The Mormon Experience

The Mormons have a bad wrap. Every few weeks one of their cyclist missionaries make an effort to spread their gospel around a certain area, and they are bound to step on a few toes. The past two weekends I spent some time talking to them, along with a friend of mine, in an effort to hear about their reasons for the golden question…

What do you believe and why?

Saturday, February 5th, Elder Curtis – probably 19, and Elder Jackson – 17 or 18, came to my door. I will be referring to them by their last names and omitting the “Elder,” or “Brother” from this point on for brevities sake, not out of disrespect.

After the casual greetings and introductions were exchanged I took note of their seeming discomfort. Mormons typically have a two year mission, where they leave all that they know and appreciate, in order to go to a foreign land to spread the word. I imagine it could be a very taxing experience and in light of later events I am fairly certain that it is. Curtis began by telling us about their purpose and why they came and we began talking about their beliefs.

Over the next two hours the following things were clear to me:

  • Sending 18 year olds to evangelize ones religious views is more about solidifying their own views than conversion or recruitment.
  • Emotions are very strong within the evangelical youth.
  • Baptisms after the fact are magical
  • While jesus may be a composite character, no one seems to care

I’ll pause for a moment and share some of our discussion on Baptisms.

Baptisms, Post facto

The topic came up, almost in passing, after discussing what happens to people who have not had the opportunity to hear the good word – be that because they had died before the founding of the Mormon church or being born in a land the Mormons had not  yet reached. The answer was – baptisms can be conducted after the fact and their souls would be saved that way.

As you might have imagined, I had my reservations with that answer. It feels a bit too easy, of course but its also a ridiculous, possibly offensive and bizarre statement. The mormon church has already baptized figureheads and famous figures like Barack Obama’s mother, Pope John Paul II, Bing Crosby, George Carlin and a number of others, clearly after their deaths. more than that, many (possibly most) of those involved were not Mormons when they were alive, nor have I been able to find any reason to believe they converted immediately before dying, or after for that matter. Carlin, for one is a well known atheist figure and the chances of him having a death bed conversion is absurd.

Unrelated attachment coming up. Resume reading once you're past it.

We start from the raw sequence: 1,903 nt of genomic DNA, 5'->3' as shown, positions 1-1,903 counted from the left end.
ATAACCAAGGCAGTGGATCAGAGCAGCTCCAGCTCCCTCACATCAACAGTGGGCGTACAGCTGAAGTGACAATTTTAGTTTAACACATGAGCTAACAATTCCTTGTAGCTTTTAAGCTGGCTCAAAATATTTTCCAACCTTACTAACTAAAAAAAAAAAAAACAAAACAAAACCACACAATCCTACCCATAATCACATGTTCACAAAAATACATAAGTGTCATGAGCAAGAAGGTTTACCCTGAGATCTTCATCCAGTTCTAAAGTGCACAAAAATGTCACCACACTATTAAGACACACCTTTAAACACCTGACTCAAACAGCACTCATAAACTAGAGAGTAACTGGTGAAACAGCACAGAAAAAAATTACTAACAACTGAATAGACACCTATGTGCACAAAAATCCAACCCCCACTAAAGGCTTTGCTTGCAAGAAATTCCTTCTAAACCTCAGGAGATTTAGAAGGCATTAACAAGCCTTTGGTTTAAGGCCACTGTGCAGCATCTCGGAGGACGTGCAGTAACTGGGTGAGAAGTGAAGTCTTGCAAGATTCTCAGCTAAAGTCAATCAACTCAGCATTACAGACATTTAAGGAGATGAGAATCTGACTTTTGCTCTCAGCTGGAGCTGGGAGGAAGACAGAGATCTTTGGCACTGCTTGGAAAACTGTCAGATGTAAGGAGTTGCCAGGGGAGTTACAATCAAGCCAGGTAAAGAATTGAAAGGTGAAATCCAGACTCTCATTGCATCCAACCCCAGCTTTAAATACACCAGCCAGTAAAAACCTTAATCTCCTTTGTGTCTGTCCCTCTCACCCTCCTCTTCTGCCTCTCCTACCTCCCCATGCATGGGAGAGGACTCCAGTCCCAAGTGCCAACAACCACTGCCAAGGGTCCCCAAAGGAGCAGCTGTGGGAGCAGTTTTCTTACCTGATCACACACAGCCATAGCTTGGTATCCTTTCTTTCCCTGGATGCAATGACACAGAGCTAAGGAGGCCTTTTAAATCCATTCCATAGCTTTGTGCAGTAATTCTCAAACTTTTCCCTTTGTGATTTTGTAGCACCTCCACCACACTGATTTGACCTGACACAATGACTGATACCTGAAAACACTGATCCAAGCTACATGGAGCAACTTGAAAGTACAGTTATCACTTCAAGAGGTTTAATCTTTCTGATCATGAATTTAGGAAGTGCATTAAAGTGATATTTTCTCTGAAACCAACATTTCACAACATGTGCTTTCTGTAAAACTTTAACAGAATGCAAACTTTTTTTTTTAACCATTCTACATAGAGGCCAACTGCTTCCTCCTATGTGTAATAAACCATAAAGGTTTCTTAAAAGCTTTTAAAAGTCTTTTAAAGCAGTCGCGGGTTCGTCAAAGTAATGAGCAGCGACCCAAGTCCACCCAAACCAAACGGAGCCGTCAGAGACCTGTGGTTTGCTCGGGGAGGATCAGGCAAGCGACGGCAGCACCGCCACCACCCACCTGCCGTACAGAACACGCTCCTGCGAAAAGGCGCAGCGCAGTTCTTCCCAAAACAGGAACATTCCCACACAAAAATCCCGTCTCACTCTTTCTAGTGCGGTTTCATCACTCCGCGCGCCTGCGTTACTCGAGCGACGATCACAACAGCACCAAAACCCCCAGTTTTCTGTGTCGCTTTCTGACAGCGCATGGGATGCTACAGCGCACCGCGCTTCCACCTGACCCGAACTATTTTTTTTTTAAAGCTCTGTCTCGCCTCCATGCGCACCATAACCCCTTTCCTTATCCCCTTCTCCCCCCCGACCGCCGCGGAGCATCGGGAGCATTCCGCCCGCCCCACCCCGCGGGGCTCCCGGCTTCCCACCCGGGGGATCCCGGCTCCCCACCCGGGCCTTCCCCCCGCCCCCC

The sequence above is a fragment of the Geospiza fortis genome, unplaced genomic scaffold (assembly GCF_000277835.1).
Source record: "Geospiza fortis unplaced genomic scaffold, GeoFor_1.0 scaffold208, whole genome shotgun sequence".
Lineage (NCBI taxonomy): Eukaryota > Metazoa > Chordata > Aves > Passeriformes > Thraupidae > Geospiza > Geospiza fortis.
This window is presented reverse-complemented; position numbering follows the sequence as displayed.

There are sites that list figures like Babe Ruth having been baptized 13 times between 1956 and 1994, but he died in 1948. Lee Harvey Oswald, JFK Jr. and so on down into the rabbit hole. It is quite likely that these baptisms and confirmations are controversial, and I imagine there would be quite a bit of upheaval within certain sects of the world.

“the short answer is that we are able to do baptisms for those that have passed on. The acceptance of that baptism is up to the person and is their choice – the concept is that we just give them the option.”

David Lee, Brother within the Mormon church

Continuing on

This past weekend we joined our friends and David Lee on the grounds of the Sunnyvale LDS Church, to try to gain some further enlightenment. Unfortunately, our discussions really didn’t lead anywhere.

I staked my grounds well – Science, Biology, Chemistry, Computer Science, Logic, Reason and evidence were my interest, and I received none of this. After our nearly 2 hour meeting the outcome was – You need to read the book and pray, and god will tell you whether it is true or not and no matter how you spin that response, its not reasonable.

The highlights of our second session were more interesting, but I still left the church quite frustrated and disappointed, as most religious people leave me.

  • Mormons are all great people
  • Questioning ones belief is a privilege that some of us do not have
  • God will give you the answer, if you ask and wait long enough
  • The Mormons do not have a monopoly on gods will or word
  • Mormons have no more to go on than other belief systems
  • The hand of god is a warmth in ones tummy

After being told that the way to know about the factual nature of the book of Mormon is to ask God and he will let you know. According to both Curtis and Jackson, the books are true because they knew the books were true, but at least Jackson was willing to admit that he has not received his signs. Lee and Curtis insisted that they had simply been touched by the hand of God, and that confuses the hell out of me.

What do I get?

I got an email a while back, trying to clarify what it is I get for the time I spend with people of this caliber. The reasoning for discussing religion with these believers is less about conversion or indoctrination, and more about understanding the origins of beliefs and views, being exposed to and exposing my own arguments regarding religious views. Being involved in these discussions forces me to question the things I hold as true, and whenever possible to slough off anything extraneous.

Suffice to say, the Mormons are no better at answering my questions than any of the other characters of the world.

I am continuing discussions with Brother David Lee.